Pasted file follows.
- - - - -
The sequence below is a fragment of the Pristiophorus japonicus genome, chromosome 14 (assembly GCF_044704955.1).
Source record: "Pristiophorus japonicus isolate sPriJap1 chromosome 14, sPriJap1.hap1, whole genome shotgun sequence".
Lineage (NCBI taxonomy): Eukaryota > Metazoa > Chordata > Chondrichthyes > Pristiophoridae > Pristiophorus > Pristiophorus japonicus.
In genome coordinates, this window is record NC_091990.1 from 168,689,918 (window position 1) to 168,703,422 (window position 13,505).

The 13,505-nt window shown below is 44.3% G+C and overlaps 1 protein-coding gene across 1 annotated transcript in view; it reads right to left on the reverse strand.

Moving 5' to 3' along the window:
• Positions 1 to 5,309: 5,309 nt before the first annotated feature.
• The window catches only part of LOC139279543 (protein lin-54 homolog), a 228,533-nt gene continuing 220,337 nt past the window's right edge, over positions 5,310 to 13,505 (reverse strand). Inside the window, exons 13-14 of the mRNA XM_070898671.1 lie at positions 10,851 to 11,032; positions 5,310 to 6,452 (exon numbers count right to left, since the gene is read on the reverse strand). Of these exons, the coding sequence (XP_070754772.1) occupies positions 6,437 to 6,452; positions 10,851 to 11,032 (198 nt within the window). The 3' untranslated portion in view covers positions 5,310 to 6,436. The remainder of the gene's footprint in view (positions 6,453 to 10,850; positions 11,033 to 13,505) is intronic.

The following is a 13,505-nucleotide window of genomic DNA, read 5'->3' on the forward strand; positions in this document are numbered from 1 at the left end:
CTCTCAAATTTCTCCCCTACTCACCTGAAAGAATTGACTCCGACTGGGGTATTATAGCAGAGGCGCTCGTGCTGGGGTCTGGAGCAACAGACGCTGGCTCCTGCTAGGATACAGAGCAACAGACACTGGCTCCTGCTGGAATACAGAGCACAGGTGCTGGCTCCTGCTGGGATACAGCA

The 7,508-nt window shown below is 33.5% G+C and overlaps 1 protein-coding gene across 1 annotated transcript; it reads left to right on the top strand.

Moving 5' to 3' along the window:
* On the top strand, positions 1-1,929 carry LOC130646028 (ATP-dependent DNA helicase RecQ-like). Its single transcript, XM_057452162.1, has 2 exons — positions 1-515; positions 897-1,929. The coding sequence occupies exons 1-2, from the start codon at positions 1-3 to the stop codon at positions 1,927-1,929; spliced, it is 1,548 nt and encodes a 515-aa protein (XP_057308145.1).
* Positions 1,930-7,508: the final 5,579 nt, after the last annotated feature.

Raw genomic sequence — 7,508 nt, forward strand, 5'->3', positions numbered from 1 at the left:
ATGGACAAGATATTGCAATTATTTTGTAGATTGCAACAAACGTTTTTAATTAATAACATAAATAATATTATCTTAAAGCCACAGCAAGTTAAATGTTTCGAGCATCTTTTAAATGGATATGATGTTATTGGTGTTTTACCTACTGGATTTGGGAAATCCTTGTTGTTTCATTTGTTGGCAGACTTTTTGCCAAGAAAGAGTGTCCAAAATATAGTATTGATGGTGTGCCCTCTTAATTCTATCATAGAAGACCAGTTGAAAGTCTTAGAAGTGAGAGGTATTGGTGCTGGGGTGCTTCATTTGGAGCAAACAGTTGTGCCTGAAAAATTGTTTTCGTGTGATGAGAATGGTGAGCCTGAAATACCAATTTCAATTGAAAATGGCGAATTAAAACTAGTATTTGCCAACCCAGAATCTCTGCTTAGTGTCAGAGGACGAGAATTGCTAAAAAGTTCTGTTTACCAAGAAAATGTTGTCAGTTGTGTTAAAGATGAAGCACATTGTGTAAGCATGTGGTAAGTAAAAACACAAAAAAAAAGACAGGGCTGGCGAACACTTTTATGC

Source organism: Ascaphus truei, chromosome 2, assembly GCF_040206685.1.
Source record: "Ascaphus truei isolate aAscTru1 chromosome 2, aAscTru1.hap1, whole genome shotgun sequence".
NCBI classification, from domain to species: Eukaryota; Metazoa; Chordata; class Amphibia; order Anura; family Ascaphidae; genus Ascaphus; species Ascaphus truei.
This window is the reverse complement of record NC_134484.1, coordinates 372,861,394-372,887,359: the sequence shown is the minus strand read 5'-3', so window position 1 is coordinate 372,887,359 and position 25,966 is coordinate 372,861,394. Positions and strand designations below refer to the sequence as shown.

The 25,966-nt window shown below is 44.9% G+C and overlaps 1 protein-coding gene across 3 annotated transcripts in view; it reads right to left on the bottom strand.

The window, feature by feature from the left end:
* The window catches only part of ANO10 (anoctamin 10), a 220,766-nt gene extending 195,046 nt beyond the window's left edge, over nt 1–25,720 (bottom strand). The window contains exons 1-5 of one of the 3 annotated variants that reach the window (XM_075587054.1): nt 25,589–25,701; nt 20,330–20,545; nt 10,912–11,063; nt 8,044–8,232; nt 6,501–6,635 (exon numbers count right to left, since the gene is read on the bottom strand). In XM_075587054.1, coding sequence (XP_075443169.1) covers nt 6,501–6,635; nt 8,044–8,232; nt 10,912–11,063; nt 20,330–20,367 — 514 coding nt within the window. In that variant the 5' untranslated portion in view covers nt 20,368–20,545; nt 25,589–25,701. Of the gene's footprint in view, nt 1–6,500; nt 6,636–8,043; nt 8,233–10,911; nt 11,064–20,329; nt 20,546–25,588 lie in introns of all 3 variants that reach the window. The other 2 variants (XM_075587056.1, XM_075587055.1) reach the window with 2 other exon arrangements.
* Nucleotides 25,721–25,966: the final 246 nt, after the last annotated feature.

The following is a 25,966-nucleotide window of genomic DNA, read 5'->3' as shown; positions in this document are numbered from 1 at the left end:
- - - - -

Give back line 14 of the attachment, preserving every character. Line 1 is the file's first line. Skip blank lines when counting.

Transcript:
* Positions 1,930-7,508: the final 5,579 nt, after the last annotated feature.